Film sets have stand-ins. When a film production has a stunt double for an actor, nobody can really tell the difference. But when you put a stand-in into a real life situation, ANYONE could find out the difference. French Canadian films used to be frequent for me. Nowadays, I barely see one. Recently, I got a chance to see the film, Antigone, a French Canadian production about a high school girl with the same name (Nahéma Ricci) who moved to Quebec via immigration where she and her family, the Hipponomes, are labeled as permanent residents. Living with her grandmother and 3 siblings (their parents died long ago) Antigone’s life is pretty fair. Within the first ten 10 minutes, she’s shown to be having fun with her grandma and siblings, winning an award of lots of money, doing great in school, and even falling in love with a boy named Hémon (Antoine DesRochers). Or at least things are all good, until her brother Étéocle (Hakin Brahimi) gets shot when a couple of policemen nab her other brother Polynice (Rawad El-Zein) and keep him held in prison. From there, Étéocle’s death goes viral through the wonderful fiber-optic wire we call the Internet and the family goes into a depressing turmoil as it’s apparent Polynice will most likely be deported for his crimes. Antigone decides the best thing is to give herself a makeover consisting of gang tattoos on her arms, a super short haircut from her sister Isméne (Nour Belkhiria), and a plan to save her brother. Dressing like a dude is certainly a done concept, but in this case, she’s doing it to take her brother’s place in jail. Oh, sure. What’s the worst that could happen? Anyways, Antigone and her grandmother Menoeceus or Meni (Rachida Oussaada) sneak into the prison with Antigone wearing the most unconvincing wig I usually see on emo Youtubers. Somehow, it works. Polynice goes away on a bus to the states dressed like an All Time Low fan, while Antigone is with a bunch of beefy convicts in a big ol’ jail. She instantly gets found out and arrested, even getting the French Canadian version of the Miranda Rights read to her (Does that even exist in Canada?) and taken to a proper prison away from a bunch of dudes. But at the same time, the police know Antigone hid her felon of a brother somewhere and expect to know where. During an interrogation, an officer shows Polynice’s file and all the many crimes he has done along with her other older brother Étéocle who wasn’t only a soccer player but also somewhat involved in the gang life. It only gets much worse when Grandma Meni is arrested too leaving every family member to fend for themselves in the different plights they’re in. Meni prays for the release of her daughter while 150m away from her due to parole, Isméne lives alone and takes care of matters for the household, and Antigone herself is hailed as a hero both by her classmates and her innmates.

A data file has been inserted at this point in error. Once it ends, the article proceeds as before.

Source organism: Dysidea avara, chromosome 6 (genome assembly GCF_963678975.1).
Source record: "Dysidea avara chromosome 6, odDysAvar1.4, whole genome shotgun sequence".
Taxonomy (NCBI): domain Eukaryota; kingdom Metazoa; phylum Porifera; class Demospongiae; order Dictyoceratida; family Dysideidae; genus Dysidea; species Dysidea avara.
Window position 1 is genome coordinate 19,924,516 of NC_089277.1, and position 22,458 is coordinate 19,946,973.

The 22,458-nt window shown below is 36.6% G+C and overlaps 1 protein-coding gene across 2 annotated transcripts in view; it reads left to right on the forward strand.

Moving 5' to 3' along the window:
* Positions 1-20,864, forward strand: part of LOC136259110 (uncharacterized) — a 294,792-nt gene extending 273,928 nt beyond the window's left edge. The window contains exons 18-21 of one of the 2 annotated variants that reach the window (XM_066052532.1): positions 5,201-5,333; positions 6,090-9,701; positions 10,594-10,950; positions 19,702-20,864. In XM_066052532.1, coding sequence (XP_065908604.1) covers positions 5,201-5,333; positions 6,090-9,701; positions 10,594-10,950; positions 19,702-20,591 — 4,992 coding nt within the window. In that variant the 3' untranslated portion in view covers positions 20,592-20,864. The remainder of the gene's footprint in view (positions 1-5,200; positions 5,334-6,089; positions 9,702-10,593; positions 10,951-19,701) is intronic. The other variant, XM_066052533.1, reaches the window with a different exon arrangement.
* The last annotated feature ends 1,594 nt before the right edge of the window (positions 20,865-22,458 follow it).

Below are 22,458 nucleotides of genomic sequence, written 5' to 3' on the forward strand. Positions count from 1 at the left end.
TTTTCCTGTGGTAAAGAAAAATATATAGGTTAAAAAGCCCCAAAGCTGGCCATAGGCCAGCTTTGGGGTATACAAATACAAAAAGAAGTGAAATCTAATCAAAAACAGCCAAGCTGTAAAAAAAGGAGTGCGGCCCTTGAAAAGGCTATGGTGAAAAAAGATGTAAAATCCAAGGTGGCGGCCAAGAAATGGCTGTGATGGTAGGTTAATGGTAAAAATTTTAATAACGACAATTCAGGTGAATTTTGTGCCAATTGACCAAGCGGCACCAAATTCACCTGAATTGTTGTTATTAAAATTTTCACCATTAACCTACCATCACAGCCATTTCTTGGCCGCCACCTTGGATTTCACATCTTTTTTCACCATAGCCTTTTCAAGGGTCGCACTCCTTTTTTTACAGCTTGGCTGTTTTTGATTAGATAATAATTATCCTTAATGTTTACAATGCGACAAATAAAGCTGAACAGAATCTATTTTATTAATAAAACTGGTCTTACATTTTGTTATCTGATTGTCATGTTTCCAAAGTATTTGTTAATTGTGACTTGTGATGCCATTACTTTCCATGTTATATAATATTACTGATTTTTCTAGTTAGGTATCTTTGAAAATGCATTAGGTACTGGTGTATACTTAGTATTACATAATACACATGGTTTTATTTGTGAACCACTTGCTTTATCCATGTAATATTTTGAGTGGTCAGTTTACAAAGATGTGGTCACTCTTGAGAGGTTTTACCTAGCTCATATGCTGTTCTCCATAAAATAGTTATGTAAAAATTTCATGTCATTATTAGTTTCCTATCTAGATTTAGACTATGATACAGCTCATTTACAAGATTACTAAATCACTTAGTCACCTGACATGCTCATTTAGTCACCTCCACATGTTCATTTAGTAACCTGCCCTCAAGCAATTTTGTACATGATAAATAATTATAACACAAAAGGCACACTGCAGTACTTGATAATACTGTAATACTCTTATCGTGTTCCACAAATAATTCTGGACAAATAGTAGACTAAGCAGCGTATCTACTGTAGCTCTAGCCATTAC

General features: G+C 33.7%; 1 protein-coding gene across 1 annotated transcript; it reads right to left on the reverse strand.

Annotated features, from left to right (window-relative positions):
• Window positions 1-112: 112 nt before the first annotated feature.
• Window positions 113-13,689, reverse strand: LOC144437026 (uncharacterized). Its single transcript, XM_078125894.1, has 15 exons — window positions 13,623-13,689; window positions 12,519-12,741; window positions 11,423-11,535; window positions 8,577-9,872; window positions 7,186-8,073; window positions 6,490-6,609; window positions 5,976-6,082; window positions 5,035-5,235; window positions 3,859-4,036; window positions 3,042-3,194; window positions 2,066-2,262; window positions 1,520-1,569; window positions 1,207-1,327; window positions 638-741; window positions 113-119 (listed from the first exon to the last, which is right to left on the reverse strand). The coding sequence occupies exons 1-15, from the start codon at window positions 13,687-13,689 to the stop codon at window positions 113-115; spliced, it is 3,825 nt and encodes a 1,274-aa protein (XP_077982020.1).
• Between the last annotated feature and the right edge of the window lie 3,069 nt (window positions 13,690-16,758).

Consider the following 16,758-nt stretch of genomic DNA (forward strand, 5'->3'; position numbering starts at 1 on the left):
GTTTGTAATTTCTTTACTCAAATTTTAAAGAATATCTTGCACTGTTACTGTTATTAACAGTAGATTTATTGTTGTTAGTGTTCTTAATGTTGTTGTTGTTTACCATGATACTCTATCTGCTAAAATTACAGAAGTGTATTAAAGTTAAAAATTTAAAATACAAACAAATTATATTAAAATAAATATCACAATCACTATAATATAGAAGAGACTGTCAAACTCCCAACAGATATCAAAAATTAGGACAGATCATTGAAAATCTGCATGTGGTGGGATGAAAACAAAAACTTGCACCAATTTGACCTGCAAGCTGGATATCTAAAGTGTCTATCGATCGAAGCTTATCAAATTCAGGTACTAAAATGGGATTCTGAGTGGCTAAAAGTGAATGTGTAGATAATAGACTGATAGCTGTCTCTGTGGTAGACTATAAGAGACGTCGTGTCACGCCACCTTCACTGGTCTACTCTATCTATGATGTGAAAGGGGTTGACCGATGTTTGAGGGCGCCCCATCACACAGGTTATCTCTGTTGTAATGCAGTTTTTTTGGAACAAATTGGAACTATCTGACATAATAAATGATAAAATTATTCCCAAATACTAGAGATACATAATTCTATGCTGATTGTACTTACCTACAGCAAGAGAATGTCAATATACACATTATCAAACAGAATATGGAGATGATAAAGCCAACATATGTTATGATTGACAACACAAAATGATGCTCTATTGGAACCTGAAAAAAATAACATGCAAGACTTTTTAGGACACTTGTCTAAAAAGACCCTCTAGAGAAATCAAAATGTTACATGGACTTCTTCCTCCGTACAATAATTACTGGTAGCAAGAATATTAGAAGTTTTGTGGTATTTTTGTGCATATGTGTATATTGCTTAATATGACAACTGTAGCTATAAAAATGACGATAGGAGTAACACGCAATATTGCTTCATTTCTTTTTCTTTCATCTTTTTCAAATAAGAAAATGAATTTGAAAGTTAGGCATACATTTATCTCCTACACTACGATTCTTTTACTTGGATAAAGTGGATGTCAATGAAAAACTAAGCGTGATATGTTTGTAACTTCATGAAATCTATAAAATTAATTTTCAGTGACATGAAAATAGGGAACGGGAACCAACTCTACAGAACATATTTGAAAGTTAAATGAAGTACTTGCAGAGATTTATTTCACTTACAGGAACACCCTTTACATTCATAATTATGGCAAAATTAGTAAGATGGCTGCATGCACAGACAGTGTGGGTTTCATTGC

It’s a film that shows how family can look out for each other. Normally if someone close to you ends up being who you least expect, it’s debatable if you’ll still accept them for who they are. In this case, Meni still accepts her kids despite becoming felons, and Antigone still remembers her brother as a close and personal part of her life instead of just another youth wrapped up in gang life. But even so, one can still be deceived, because you may not know someone as well as you think. Take me for example. There’s a lot of things that everyone doesn’t know about me. You also learn that no matter how elaborate a plan goes, it may not always work. This is one of the few movies I’ve seen that shows it. One of the more dramatic and feeling inducing types of films, it also shows a bit of comic relief in one courtroom scene where everyone in attendance seems to have all their phones go off at once with the same ringtone. The videos and photos showcased during montages of social media are certainly not your average screenshots or newspaper headlines with some town crier announcing what happened, instead they’re much more creative looking featuring comments of Internet arguments, the process of photo manipulation, and several different vertical phone-shot vids of different things happening at once. Sound is also very elaborate and moving, and the whole concept is interesting yet edgy. Given the concept, one can definitely see how prison or even escaping prison can affect a family should they get involved. My mother once warned me and my brother not to do something like that should one of us go to jail for whatever reason, but then we can both manage without each other’s help. I’m also glad both of us don’t have the slightest of a criminal record despite our occasional cynical mannerisms. Still a gripping story about how brave a woman can be, based off a classic Greek tale, Antigone is one amazing modern day retelling that deserves to be watched, and admired. While I’m not too familiar with Sophie Deraspe, I can certainly this is her best work so far, and I can’t wait to see where it goes beyond Whistler.
Antigone has won 4 Borso awards at Whistler Film Festival (Best Canadian Feature, Best Director, Best Screenplay, and Best Performance) and is currently screening at theatres all across Canada.